Journal Articles

  • Sociological Abstracts
    Indexes scholarly journals in fields such as sociology, anthropology, economics, education, medicine, community development, philosophy, demography, political science, and social psychology.
    Use findit.gif to link to the full text of articles.
  • ERIC
    Indexes education-related scholarly journals and reports from government and other agencies concerned with education.
    Use FindIt to link to the full text of articles.
  • Social Services Abstracts
    Indexes the journal literature in social work, human services, and related areas, including social welfare, social policy, and community development.
    Use FindIt to link to the full text of articles.
  • Social Sciences Full Text
    Index to and selected full text of international, English language journals in sociology, anthropology, geography, economics, political science and law.
    Use FindIt to link to the full text of those journals that do not have full text coverage in Social Sciences Full Text.
  • Social Sciences Citation Index
    Indexes the journal literature in the social sciences.
    Use FindIt to link to the full text.

Please contact your librarian for further database recommendations or consult the Library's subject guide for sociology.

3 helpful tips

findit.gif  Your gateway to the full text of journal articles.

Content is available via the following links:  Click on the Article link(s) to go to the full text.
Request from another library:  Submit an interlibrary loan request online. It takes on average 3-5 days for the article to arrive via email.


What is a scholarly journal article?

A scholarly journal article is a lengthy journal article based on primary research or original theoretical speculation and published in what is often referred to as a peer-reviewed journal. Most scholarly journal articles in the social sciences include the following elements:

Author name and affiliation
Introduction & literature review
Data & measurement
Analysis & results

For a more detailed description of the differences between scholarly journals and popular magazines click here. You can find a detailed description of the peer-review process on Wikipedia.

Search multiple databases simultaneously.

This works for all the databases listed above.  Click on the Specific Databases link below the search box after you logged into Criminal Justice Abstracts or any of the other databases. You will be prompted to select from a list of databases. Select the databases that you would like to include into your search and click on Continue to Search. The search screen will identify your selections under Now selected.



Library Catalog
Use the online catalog to find books, whether in print or online format. The Library's catalog has a number of different search options: keyword and subject searches are good starting points when first exploring a topic. Search results can be narrowed with facets, which appear to the right of the results. Topic, era, language are some of the available facets.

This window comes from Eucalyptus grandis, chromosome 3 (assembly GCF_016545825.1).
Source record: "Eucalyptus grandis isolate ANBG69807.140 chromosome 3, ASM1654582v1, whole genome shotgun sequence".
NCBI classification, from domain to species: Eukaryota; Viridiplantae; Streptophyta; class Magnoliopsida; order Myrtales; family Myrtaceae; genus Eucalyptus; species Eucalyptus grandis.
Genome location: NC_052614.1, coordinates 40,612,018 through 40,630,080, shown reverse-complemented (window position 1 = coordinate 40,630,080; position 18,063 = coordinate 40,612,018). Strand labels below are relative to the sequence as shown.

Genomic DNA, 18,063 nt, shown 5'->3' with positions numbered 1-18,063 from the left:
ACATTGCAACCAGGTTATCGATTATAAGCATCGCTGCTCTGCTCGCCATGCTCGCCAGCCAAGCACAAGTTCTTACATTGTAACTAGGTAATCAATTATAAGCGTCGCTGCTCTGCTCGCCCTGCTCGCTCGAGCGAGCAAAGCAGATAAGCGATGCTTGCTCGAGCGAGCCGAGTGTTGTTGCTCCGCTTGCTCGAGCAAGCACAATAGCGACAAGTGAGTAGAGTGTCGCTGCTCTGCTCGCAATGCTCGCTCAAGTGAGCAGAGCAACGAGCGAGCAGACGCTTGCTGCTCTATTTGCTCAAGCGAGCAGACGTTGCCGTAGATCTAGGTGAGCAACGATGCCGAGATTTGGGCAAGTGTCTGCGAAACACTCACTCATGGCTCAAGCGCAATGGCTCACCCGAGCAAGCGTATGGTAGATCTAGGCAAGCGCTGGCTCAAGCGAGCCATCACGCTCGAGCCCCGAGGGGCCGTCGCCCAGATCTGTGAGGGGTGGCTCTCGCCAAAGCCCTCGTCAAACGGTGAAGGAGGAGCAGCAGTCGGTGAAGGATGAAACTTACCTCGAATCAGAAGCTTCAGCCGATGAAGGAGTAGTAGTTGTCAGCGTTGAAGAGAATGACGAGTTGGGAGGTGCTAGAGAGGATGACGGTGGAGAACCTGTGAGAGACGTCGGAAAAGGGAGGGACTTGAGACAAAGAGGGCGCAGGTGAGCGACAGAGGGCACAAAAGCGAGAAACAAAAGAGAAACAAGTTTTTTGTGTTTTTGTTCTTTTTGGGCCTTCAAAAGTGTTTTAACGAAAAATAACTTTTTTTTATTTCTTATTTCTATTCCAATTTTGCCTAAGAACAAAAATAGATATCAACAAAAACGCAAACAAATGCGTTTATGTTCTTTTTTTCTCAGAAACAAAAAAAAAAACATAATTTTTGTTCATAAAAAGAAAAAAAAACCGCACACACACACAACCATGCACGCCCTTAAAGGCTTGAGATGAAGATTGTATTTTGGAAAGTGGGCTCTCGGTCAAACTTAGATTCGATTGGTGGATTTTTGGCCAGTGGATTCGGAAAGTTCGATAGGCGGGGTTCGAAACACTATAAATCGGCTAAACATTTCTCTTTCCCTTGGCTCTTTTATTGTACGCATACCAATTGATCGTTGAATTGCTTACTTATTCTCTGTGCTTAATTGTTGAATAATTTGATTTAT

Narrow search results with additional keywords.
Note that results can be sorted by publication date as well as further narrowed by topic or format.
Each record in the catalog has a Cite This icon that will create a citation in APA and MLA style.

The Library will mail books from its collection to distance education students. Click here for more information on book delivery for distance education students.

Background Research

These online resources are useful for an overview of a topic, as well as selecting a research topic.

More e-reference sources in sociology can be found on the Library's sociology subject guide.


  • Statistical Abstracts of the United States
    The Statistical Abstract of the United States, published since 1878, is the authoritative and comprehensive summary of statistics on the social, political, and economic organization of the United States.
    Sources of data include the Census Bureau, Bureau of Labor Statistics, Bureau of Economic Analysis, and many other Federal agencies and private organizations.
  • Social Trends and Indicators U.S.A. (2003)
    Provides detailed statistics on social issues paired with expert analyses of the statistics. Statistics are gathered from respected sources, including the Bureau of Labor Statistics, Bureau of the Census, Bureau of Economic Analysis, and the Social Security Administration; data is also gathered from the Wall Street Journal, the New York Times, and stock exchanges.
  • Statistical Insight (Proquest)
    Some datasets are available down to the county level. Data can be displayed as graphs or maps.
    Data archive that covers a wide range of social science areas such as population, economics, education, health, social and political behavior, social and political attitudes, history, crime, aging, and substance abuse.
  • U.S. Census Bureau

Citing Your Sources

  • Research and Documentation Online - APA
    Online guide to citing in APA style.
  • Export references in APA style from the databases/journal indexes listed above.

    Check off selected articles  and click on Save, Print, Email. The QuickBib feature offers a selection of citation styles. APA style is the most widely used style in the social sciences.